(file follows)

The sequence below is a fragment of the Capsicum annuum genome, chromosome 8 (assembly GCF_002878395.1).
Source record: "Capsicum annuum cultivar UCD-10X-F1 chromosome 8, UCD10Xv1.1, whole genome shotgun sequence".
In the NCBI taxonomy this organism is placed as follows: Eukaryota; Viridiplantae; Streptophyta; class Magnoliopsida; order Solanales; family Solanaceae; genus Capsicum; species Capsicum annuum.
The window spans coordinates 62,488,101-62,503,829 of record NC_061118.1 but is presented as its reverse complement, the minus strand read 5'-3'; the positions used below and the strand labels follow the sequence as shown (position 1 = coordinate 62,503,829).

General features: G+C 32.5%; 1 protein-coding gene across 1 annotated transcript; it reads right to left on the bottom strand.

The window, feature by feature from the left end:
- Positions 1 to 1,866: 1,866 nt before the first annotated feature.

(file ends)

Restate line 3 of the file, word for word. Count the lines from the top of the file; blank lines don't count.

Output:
In the NCBI taxonomy this organism is placed as follows: Eukaryota; Viridiplantae; Streptophyta; class Magnoliopsida; order Solanales; family Solanaceae; genus Capsicum; species Capsicum annuum.